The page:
I was watching the “Big Questions” episode “Has Britain Become Hostile to Blokes” with Milo Yiannopoulos, Martin Daubney, Kate Smurthwaite, and Sally Peck (among others). Yes, that episode which has provided several meme generators with ample raw material. The episode where, while being interrupted from talking about issues men face, Milo uttered the now infamous and discussion ending word, “darling”. The entire sequence was typical of the way “offense” is used to shut down discussion( time stamp ~9:40).
Later on in the program, Sally Peck, a food and family columnist, gives a fairly accurate description of study results but interprets them through a biased lens and therefore comes up with the wrong answer. She is talking about “giving all options to all children” within the context that males are more likely to be victims of violence even though it is generally “male-on-male violence”.
When they’re babies, and the baby cries, the girl-child will be picked up much more quickly and held and comforted for much longer. She is taught by her close-knit team care that her feelings count, they matter and she gets a reaction whereas boys, in every study it shows they’re encouraged to play further away. They’re not picked up as quickly. They’re not comforted.
…boys emotions are not listened to and this is what causes the problems. There’s not a toxic natural masculinity…it’s not the nature. We are teaching them to do that.
Despite the fact that Sally completely dismisses biology as a potential causal factor in the violent (rough and tumble) behavior of boys, there is another unspoken assumption she is using here. Can you spot it before I reveal it later on?
There is evidence that the type of play children prefer is influenced as much by biological factors as by social ones. Even in our primate cousins, this early divergence in play styles can be seen. The biology of males and females differ and the ideologically motivated ignoring of that fact won’t make it less true. Since boys and girls differ in play styles and toy selection, should we expect that their later choices and interests suddenly coincide?
While it’s very likely true that socialization also plays a part in shaping the choices that males and females make, the current system has biology and socialization working in harmony. The proposed societal changes has socialization working against biology. I don’t want to be accused of supporting the naturalistic fallacy, so I’ll stop short of saying that because it’s rooted in biology, it’s to be preferred, but I will say that other attempts to circumvent biology have not always had great success.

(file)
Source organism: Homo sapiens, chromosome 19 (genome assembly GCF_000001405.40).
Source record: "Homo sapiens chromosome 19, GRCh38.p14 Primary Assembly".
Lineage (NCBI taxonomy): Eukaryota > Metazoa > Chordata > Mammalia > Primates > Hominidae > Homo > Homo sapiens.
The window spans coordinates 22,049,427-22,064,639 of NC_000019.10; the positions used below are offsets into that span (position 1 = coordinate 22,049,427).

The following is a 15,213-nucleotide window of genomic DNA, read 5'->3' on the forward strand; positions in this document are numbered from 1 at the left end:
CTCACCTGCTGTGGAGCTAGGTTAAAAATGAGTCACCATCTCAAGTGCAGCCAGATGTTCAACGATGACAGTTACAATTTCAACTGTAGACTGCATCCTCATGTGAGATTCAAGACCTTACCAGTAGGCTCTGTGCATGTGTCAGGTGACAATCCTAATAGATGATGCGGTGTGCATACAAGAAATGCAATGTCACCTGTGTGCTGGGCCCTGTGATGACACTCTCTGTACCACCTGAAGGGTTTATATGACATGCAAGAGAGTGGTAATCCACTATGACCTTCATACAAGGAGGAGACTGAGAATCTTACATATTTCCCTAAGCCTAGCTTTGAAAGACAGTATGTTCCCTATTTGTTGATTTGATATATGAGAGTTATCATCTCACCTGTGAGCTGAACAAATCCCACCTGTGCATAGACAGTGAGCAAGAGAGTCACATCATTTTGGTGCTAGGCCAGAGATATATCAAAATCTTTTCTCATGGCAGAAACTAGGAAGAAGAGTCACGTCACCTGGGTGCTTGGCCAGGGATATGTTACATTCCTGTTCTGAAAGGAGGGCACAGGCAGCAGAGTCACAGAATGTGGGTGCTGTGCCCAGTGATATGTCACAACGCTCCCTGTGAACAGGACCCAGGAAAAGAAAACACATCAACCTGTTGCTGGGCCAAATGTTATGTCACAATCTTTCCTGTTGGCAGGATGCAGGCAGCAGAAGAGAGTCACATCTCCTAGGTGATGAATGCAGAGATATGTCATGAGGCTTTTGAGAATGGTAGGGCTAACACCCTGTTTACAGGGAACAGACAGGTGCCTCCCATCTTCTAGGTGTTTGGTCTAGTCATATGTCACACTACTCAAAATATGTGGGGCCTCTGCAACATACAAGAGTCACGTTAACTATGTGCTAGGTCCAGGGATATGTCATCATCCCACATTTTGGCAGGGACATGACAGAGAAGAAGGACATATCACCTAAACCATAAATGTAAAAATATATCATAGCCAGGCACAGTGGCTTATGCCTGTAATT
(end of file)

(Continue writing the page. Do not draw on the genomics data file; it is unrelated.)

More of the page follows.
Have you spotted the other problem with Sally’s statements yet?
She assumes that the treatment of girl-children is the “gold standard”. Here I will paraphrase Karen Straughan‘s breakdown of the same events depicted by Sally above.
Basically, by catering to the girl-child’s every cry and by comforting them longer, girls are taught that their issues are important. That whenever they need attention, all they need do is demand it. Whenever they want succor, it will be provided. They are taught, in short, that the world is very concerned with how they feel. They are taught to be somewhat narcissistic.
Boys on the other hand are taught to de-prioritize their own needs, and their own pain. They are taught that society doesn’t care about their suffering. In the US, many are taught this from the first few hours of life when they get a piece of themselves cut away without anesthesia. This de-prioritization of self makes perfect sense if later in that child’s life you’re going to demand that he pick up a sword or a gun and risk his life to protect others. The opposite condition with girls also makes perfect sense if your tribe or clan is to survive. Having women (who bear the children) prioritize their own needs and comfort, works to ensure that the next generation will come into being.
Additionally, wouldn’t it seem a better world if everyone was less self absorbed? If everyone was taught to put others ahead of themselves, what kind of altruistic world would that be? It certainly wouldn’t be one where a discussion of one group’s real problems would be shut down by a casual term of endearment, darling.